Absolutism, where you take it to ridiculous ends, doesn’t work. Many of these Jains will not kill anything themselves but they will get somebody else to kill for them. They get their house fumigated by somebody else, killing all the roaches and other insects that infest their homes. They take recourse in thinking ‘we are not doing it ourselves, somebody else is doing it, so it’s their business.’ And that’s wrong. Whether you do violence or whether you make somebody else do it for you, it doesn’t absolve anything.

In that regard, on a less radical level, do you feel that a vegetarian diet has a role to play in the pursuit of ahimsa?
It is the ultimate level of nonviolence, but to believe that vegetarianism automatically makes a person not violent is wrong, because—as I said—nonviolence is much more than not using physical violence. I feel that vegetarianism is the ultimate level of nonviolence that we can attain. We have to be able to attain all the other levels of nonviolence—getting rid of all the passive violence that we have within ourselves, building good relationships and behaving well with other people, treating them with respect and all of those other things. We have to address all those first before we address the diet.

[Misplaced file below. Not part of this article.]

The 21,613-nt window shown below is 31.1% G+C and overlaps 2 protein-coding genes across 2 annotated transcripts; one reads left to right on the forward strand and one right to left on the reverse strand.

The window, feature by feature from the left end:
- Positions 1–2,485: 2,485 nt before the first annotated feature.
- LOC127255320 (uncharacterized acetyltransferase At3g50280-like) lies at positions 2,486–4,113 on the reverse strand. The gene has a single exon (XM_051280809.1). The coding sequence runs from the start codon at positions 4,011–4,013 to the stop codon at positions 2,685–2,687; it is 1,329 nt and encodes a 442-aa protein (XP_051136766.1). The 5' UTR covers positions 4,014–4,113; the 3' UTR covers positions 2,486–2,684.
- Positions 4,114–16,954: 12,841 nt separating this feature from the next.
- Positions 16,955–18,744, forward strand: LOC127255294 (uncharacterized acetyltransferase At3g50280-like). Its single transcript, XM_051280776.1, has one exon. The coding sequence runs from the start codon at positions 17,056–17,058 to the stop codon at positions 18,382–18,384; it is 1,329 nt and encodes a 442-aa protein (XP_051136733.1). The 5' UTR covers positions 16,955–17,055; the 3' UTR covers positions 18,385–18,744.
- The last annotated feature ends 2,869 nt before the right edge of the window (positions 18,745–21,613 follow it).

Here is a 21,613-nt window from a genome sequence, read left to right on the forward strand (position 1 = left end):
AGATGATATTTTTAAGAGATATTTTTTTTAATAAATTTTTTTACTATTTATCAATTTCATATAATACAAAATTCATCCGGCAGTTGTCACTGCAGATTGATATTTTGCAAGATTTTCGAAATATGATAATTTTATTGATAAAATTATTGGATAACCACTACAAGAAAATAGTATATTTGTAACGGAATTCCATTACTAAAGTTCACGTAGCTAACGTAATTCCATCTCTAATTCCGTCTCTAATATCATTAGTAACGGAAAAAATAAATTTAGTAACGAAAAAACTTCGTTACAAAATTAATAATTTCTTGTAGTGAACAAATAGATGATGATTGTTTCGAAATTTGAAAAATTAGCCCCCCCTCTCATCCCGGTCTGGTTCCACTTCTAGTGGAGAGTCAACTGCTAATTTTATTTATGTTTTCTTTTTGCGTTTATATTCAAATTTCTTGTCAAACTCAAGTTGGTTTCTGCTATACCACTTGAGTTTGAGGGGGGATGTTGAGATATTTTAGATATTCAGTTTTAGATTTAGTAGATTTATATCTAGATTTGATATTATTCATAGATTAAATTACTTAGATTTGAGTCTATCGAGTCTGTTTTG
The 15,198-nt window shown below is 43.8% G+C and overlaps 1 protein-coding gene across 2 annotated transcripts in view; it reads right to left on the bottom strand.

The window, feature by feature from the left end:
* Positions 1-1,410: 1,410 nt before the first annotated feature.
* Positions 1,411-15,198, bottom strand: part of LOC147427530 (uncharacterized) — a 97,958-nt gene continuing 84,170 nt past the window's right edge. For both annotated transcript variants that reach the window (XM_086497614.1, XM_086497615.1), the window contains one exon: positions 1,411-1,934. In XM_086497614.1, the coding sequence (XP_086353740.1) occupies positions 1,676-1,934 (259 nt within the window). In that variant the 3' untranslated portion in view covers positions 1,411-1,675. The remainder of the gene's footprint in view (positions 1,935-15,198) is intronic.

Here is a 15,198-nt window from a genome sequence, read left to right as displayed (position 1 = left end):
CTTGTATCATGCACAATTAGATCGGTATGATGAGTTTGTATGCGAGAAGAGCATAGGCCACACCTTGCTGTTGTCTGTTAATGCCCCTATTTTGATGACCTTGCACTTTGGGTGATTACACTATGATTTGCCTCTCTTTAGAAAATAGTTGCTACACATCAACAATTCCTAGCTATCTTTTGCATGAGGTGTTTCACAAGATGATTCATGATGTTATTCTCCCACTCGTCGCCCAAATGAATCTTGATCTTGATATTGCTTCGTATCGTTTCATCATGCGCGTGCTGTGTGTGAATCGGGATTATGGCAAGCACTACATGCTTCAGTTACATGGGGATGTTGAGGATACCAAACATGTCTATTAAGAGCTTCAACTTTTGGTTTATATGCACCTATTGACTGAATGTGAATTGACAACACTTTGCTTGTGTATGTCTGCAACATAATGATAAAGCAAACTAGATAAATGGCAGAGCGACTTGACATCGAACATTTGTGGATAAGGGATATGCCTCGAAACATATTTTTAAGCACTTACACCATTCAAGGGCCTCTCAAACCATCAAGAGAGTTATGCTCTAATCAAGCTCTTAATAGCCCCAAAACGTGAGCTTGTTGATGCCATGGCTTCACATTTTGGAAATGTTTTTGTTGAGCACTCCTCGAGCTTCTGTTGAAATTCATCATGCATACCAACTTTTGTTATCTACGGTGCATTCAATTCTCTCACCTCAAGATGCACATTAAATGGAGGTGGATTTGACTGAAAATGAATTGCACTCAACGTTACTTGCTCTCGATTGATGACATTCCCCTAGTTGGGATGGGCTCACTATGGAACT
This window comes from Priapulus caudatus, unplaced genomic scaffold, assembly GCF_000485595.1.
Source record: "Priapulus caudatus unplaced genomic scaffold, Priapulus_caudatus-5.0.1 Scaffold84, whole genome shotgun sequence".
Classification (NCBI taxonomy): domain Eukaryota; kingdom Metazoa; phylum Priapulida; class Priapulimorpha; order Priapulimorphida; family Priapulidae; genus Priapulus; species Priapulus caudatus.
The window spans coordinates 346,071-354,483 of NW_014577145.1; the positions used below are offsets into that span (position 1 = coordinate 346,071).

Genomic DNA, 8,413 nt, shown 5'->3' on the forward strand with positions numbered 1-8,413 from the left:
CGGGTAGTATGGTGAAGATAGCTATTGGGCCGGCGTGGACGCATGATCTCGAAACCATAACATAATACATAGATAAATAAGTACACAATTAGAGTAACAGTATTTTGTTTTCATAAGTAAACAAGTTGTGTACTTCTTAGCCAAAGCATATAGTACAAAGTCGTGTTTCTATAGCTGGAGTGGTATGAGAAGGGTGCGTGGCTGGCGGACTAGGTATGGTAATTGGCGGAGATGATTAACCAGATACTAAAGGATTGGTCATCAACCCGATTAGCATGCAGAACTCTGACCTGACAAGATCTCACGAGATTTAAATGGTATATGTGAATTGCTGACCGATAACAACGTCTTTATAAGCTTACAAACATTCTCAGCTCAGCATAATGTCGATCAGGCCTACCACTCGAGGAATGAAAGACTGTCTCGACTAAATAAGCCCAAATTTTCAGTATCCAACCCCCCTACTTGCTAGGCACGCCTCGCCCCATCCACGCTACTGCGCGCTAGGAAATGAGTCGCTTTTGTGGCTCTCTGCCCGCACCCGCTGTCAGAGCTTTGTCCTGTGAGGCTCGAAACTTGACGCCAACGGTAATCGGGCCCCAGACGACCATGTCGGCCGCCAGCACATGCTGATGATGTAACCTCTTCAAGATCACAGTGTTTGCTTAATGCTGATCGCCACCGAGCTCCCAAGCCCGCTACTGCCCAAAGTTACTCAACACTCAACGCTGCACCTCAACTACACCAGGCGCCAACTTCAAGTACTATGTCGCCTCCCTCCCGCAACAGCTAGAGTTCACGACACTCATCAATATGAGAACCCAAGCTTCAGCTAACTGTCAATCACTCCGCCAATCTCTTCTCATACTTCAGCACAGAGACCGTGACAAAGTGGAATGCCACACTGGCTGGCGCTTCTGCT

Are you vegetarian?

So you haven’t reached that level of nonviolence yet?
No, not yet. But on the other hand, I am not altogether nonvegetarian, in the sense that I don’t eat meat all the time or every day. But it’s also partly to prove the point that I was just making, because people commonly believe that once you are vegetarian, you are nonviolent—that’s the end of it and there’s nothing else you need to do—and I want to change that perception.

But you admit that eating animals causes suffering.
Oh yeah, sure. It is violence and it is suffering, there’s no doubt about that.